A farm’s greatest asset is its land. If you’re considering buying land with an ag land loan, looking into the land’s soil type is an important step in determining the worth of the property. It’s also an indicator of how much work the soil will need in order to provide a nutrient-rich environment for crops.
Six Soil Types
Soil classification is based on the texture and size of the particles in the soil, as well as on the mineral and nutrient content. The six most common soil types are loamy, sandy, peaty, silty, chalky, and clay. Each of these base soil types become naturally combined in varying ratios to produce entirely new and unique soils in each state.
Every part of the country has one, or a mixture, of the six main soil types. And just like each state has an official flower or bird, they also designate a state soil. Florida’s official soil is called “Myakka.” It originates from marine deposits and is a key component of Floridian flatwoods.
There are a variety of tools for assessing a farmland’s soil type. Chuck Cruse, AgAmerica’s Regional Account Manager for Florida, highly recommends heading to the USDA’s Natural Resources and Conservation Services (NRCS) web page. This tool allows users to create a map of their land or land that they are considering for purchase. The process takes the user through four basic steps: (1. Define your land area of interest; (2. Gain detailed descriptions of the soils in that area; (3. Access and save soil data and crop suitability data with the Soil Data Explorer; and (4. Order a free instant printable report, which creates a complete picture of the quality of a specified piece of land, including yield potential. The NCRS database currently contains data for 95% of the nation’s counties and anticipates having 100% in the near future.
Ask The Soil Experts
Different crops prefer different soils, so determining the soil’s compatibility with certain crops is a key concern for the region’s ag Extension office. Extension agents are familiar with the area while possessing access to an array of useful data when it comes to soil quality and which land offers the best yield, and for which crops.
The USDA also collects data on what’s known as “prime farmland designations,” which are based on physical and morphological (organic) characteristics such as the depth of the water table in relation to the root zone, potential moisture holding capacity, the degree of salinity, permeability, frequency of flooding, soil temperature, erosion potential, and soil acidity.
Data about a farm’s soil type is used to help create the land appraisal. Appraisals are a common part of securing a land loan and are a complex equation involving a variety of factors with soil quality being only one of them.
Land appraisers develop economic assessments of agricultural acreage using soil samples. To determine the property’s value, they’ll review past yield records, look at existing irrigation and/or potential for new irrigation, and examine border features to assess how these might impact soil productivity.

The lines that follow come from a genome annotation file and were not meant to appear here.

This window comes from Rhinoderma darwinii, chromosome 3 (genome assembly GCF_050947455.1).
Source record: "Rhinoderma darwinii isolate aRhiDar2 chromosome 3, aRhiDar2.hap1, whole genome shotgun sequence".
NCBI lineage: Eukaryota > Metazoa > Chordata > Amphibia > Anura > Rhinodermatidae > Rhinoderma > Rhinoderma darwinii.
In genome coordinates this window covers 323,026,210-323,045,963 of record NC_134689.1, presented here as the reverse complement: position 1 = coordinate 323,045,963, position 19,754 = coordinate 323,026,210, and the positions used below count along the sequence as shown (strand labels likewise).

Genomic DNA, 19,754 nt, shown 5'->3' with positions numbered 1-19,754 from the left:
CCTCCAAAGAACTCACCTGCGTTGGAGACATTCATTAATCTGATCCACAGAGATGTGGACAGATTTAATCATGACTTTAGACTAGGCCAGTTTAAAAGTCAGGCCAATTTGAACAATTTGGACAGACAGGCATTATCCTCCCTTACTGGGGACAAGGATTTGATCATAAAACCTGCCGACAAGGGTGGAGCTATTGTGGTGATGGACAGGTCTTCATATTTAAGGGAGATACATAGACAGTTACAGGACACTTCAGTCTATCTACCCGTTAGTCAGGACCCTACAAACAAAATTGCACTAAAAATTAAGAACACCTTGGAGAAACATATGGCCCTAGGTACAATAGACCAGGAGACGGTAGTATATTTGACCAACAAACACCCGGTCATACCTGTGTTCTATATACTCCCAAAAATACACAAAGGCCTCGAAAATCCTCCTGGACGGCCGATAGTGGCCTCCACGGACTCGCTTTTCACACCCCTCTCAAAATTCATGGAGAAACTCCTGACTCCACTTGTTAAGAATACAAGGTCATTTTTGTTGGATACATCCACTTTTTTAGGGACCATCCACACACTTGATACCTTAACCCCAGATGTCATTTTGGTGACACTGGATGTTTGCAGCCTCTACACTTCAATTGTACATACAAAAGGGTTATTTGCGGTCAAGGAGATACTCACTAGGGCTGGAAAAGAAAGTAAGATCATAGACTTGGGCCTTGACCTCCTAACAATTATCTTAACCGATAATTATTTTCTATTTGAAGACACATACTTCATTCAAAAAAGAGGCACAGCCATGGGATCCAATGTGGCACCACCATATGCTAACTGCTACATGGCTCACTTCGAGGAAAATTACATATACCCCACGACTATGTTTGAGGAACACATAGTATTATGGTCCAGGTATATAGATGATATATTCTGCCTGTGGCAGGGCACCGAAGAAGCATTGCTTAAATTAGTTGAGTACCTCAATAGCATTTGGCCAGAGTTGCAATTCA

Florida’s Black Gold
While the southeastern region of the U.S. has a wide array of soil types, there is a very unique and valuable soil type found prominently in Florida — muck soil. Otherwise known as “black gold,” muck is a highly fertile soil that has amendments and nutritional value present without having to fertilize or irrigate heavily. The value of a parcel that contains muck soil fluctuates based on the depth of the muck, which can range from 12 inches to 30 feet deep in some areas. The deeper the muck, the more valuable the property is. However, there are only small areas of muck located in the state of Florida, the largest mass of it bedding in Palm Beach County around the bank of Lake Okeechobee.
“Muck is where sugarcane is primarily grown,” Cruse says, “because it takes very a minimal amount of work to grow it. You can get three to four cuttings off one planting of sugarcane, depending on the variety. When the farmer rotates the cane with sweet corn or other vegetables, it helps recycle those amendments back into the soil naturally. Once they’re done growing the cover crop, they’ll go in and till that crop, putting the nutrients and supplements back into the soil that’s then used to grow another crop of cane that will last another three to four years.”
Many farmers are finding innovative techniques to duplicate this scarce “black gold.” For instance, there are some sugarcane growers that are farming the cane on what is considered sand land. While the soil is entirely different than the muck, they’re bringing in mud and peat substitutes from the mills to replicate the nutrient-rich muck soil.
“These folks have the opportunity to bring some, what they call, ‘mill mud’ back to their properties to put the amendments back into the sand soil,” Cruse explains. “This gives them the properties and nutritional products that mimic the muck soil and grow better crops, even though they don’t have any depth of muck on the sand land. These farmers are putting anywhere from 12 to 24 inches of mill mud on top of the sand to help get the crop’s roots to be hardier, stronger, and to produce a better crop.”